Mogadishu’s mayor, Yussuf Husseian Jimale.
Mogadishu’s mayor, Yussuf Husseian Jimale.

Mogadishu is booming and ready for business - mayor

By Independent Foreign Service Time of article published May 9, 2017

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MOGADISHU town says it is now ready for business, according to Mayor Yussuf Hussein Jimale. “The town has regained its beauty and investors are welcome.

“Actually, we have around 50 universities open now, and we have received lecturers from Kenya, Ethiopia, Uganda and other countries who come to help us,” Jimale said.

Banks are opening and new supermarkets are booming he said, adding that the Somali diaspora is also returning to invest in the country.

Yussuf said that the administration is there to help all those who are willing to invest in Somalia, especially in Mogadishu and the Banadir region, where Mogadishu town is located.

“We can abandon some taxes and help them get licences very quickly,” he said.

There has been a suggestion by the mayor that some taxes can be reduced, or simply erased, to create an attractive business climate.

In a country that has been occupied by insurgents and damaged by war, the mayor praised the fact that people are rebuilding the city.

Speaking through his interpreter, Mogadishu’s mayor said that hotels, roads, airports and sea ports have been rehabilitated, while piracy and insurgency appear to be on the wane.

At night, he said, joint patrols between Somali and the Amisom police component led by South African senior police officer Andy Pillay, protect new investors.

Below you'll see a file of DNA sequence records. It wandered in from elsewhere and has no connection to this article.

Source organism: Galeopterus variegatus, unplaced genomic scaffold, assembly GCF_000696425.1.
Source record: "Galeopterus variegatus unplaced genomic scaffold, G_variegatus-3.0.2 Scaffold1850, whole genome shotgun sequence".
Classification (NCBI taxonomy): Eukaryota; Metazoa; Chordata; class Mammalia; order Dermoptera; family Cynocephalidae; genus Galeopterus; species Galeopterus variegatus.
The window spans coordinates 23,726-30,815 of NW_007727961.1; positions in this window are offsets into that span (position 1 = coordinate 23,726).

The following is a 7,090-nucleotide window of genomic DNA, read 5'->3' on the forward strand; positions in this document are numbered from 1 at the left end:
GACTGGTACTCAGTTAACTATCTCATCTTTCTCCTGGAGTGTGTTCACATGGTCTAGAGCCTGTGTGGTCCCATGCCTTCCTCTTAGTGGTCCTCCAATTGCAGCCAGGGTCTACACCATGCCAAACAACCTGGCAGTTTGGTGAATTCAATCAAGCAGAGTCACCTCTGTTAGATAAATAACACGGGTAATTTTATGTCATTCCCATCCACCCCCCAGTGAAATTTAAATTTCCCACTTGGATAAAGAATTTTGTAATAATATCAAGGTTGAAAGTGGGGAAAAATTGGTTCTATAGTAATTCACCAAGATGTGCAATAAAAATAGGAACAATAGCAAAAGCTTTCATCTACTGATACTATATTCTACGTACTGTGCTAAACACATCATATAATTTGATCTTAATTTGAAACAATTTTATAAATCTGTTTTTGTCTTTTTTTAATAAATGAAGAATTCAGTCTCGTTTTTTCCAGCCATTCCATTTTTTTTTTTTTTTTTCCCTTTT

The government has emphasised that investments, especially in roads, fishing, hotels and tourism, farming and livestock, are welcome.

“We have long coastal spaces like South Africa. We need to have investors in hotels, fishing and the like”, said Jimale.

He acknowledged that bomb attacks were still being carried out and the drought was continuing.

Amisom acting spokesperson Major Robert Kamara has said that insurgents who have been expelled from most of the town are no longer able to retake it.

“They no longer confront us. They remain far from the towns and in small bushes. The only thing they do is to explode themselves or detonate explosives, and this also happens in other countries,” Kamara said.

Amisom, which is a 22 000-strong mission, has successfully driven insurgents from big towns and villages in Somalia.

It is aiming to retake the 15% of national territory that remains under al-Shabaab’s control.

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